One of the most challenging books I have ever read is Respectable Sins by Jerry Bridges. He exposes undercurrent sins like frustration and discontent, impatience and irritability, along with sins of attitude and speech. He lists things I don’t want to see labeled as sin because they are present in my heart and life.
Sometimes, when I am more acutely aware of my sin, (mostly because the struggle against it is half-hearted at best) I have found that I employ a number of strategies you may recognize.
Minimize it – It’s not really that big of a deal.
Compare it – It’s not as bad as what someone else is doing.
Redefine it – I didn’t do this. I technically only did this other thing which is not even bad.
Justify it – I had a bad day. I didn’t get enough sleep. My blood sugar was off. They started it.
Balance it – But I did all these other things just like I was supposed to.
Ignore it – Maybe the attraction will fade on its own.
Cover it – Study more. Read more. Work harder not smarter. Be super holier.
That’s not how I was called to deal with sin as a follower of Christ. In Experiencing the Cross by Henry Blackaby, he describes the cross as the place, the moment when Christ radically dealt with sin. He writes, “If you more fully understand the meaning of the cross, you realize that to take up our cross as Jesus tells us to means that you deliberately choose to radically deal with sin in your life.”
In other words, following Christ means that I commit myself to taking whatever extreme measures are necessary to get rid of sin in my life. Extreme measures. Even as I type those words, my brain starts with those other strategies – Now that’s a metaphor, right? Extreme … that sounds excessive. I don’t want to be a fanatic, or heaven forbid, legalistic.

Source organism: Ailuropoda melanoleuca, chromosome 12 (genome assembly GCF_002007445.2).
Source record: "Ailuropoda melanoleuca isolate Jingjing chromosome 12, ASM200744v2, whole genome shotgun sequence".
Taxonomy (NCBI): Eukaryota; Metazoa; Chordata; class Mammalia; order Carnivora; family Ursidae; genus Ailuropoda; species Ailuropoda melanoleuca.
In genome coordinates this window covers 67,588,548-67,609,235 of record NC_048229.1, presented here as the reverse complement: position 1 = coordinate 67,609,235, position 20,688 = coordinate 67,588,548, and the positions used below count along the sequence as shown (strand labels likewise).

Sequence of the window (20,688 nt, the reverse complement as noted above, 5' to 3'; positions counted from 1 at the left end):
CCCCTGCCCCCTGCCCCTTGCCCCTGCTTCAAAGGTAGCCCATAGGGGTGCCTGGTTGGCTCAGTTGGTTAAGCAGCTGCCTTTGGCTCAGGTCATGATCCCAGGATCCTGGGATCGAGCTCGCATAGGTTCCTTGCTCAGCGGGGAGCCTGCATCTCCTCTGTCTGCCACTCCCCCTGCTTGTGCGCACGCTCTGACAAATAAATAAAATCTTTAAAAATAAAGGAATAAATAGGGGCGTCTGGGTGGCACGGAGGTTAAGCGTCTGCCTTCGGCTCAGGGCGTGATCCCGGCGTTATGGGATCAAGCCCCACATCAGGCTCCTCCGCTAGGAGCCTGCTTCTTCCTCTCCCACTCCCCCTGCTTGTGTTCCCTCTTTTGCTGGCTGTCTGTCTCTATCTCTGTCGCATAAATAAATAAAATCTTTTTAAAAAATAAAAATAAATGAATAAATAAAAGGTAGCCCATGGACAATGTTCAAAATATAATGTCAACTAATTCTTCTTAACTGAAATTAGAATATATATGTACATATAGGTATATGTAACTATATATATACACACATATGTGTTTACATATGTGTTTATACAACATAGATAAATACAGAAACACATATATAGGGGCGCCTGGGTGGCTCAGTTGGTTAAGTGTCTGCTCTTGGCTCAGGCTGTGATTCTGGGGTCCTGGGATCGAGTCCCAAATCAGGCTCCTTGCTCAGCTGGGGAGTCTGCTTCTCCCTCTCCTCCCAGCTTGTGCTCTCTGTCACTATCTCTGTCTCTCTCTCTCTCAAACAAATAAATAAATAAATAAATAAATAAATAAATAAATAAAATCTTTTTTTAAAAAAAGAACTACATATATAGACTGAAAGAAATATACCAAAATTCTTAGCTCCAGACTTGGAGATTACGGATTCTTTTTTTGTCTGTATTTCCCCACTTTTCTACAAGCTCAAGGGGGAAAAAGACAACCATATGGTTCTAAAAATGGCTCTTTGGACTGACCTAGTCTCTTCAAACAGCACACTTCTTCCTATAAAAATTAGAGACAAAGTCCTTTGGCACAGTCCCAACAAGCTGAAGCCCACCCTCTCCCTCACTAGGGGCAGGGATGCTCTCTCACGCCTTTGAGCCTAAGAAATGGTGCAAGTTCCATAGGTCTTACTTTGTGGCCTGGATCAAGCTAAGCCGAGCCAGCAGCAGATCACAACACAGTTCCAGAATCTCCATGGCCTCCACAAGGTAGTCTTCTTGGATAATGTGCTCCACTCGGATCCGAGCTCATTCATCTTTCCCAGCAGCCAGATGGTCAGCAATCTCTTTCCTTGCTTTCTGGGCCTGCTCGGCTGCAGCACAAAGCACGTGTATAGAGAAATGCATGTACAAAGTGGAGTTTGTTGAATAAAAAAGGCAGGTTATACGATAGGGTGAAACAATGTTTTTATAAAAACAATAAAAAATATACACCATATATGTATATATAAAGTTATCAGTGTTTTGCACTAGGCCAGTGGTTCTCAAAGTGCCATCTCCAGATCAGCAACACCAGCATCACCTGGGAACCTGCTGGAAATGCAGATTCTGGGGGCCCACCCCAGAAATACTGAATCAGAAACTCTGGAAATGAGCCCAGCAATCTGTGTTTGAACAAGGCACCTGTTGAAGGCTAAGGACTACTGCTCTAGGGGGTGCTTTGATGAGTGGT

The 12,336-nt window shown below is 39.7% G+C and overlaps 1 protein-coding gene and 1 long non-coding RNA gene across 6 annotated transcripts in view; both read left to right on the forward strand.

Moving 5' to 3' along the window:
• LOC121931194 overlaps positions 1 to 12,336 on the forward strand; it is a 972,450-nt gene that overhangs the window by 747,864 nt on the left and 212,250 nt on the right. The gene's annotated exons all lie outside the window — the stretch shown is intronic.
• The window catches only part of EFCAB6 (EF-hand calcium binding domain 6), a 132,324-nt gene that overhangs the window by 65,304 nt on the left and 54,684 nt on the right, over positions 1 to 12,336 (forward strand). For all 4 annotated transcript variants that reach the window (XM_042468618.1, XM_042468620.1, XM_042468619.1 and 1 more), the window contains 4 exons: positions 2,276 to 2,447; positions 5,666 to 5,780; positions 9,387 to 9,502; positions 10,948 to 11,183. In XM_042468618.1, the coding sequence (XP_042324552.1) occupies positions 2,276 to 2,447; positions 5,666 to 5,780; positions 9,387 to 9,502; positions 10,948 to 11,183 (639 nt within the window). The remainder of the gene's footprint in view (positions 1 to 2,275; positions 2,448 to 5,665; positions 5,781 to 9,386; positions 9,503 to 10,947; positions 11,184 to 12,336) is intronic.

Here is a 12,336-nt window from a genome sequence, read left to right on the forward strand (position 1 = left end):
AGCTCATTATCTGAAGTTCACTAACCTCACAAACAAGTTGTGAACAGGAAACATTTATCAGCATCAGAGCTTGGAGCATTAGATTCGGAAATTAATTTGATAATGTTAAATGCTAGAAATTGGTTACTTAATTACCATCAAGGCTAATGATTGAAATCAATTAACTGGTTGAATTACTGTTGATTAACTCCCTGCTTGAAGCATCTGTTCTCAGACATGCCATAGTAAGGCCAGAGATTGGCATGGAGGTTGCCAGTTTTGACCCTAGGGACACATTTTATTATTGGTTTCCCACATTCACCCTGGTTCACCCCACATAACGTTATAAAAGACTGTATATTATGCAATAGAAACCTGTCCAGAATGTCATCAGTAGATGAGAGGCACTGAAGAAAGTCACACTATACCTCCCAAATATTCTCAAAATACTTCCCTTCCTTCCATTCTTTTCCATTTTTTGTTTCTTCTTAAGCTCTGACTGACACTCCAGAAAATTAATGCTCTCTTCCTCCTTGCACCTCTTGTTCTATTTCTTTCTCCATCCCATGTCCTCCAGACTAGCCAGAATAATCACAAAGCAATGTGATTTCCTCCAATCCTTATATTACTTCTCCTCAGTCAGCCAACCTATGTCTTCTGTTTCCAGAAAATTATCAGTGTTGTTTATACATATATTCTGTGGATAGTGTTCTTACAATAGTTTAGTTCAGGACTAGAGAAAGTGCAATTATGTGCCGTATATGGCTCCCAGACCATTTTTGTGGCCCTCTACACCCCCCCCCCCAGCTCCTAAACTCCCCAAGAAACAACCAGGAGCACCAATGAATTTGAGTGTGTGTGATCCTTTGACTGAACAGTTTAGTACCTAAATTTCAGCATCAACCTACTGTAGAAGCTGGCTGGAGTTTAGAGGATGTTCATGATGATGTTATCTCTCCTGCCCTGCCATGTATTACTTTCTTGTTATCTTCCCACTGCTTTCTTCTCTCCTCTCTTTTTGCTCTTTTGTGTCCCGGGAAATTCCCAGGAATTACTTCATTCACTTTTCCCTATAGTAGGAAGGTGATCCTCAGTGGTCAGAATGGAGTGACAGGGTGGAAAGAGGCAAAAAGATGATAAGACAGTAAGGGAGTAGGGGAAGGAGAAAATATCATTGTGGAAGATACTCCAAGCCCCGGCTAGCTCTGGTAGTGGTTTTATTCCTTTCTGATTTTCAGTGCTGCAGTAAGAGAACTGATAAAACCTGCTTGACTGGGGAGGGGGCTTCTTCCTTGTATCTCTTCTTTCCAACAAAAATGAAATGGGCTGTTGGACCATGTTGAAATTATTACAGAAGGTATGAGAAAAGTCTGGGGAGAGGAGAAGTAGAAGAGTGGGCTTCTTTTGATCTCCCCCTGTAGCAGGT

Paul outlines a better strategy for dealing with sin in Romans 6 – the power of the gospel. He says, “Now if we died with Christ, we believe that we shall also live with Him, knowing that Christ, having been raised from the dead, dies no more. Death no longer has dominion over Him. For the death that He died, He died to sin once for all; but the life that He lives, He lives to God. Likewise you also, reckon yourselves to be dead indeed to sin, but alive to God in Christ Jesus our Lord. Therefore do not let sin reign in your mortal body, that you should obey it in its lusts.” Romans 6:8-12
Those verses are rich and deserve much deeper and more thoughtful consideration than I can accomplish in a post. There is one thing I will point out – the part about we shall live with Him … we don’t have to wait for heaven for that. We live with Him now, present tense. The life Christ lives, He lives to God, present tense. Likewise, consider yourselves dead to sin and alive to God, present tense.
We are dead to sin. I am dead to sin. The only parts of me that are enticed by it are the dead parts. Don’t let the dead parts call the shots. They have been dethroned by power of Christ and replaced in their position of authority by the Holy Spirit who lives in me.
Because of Christ, because of the power of the gospel, I don’t have to give in to sin. Unless I let the dead parts win. Unless I choose sin.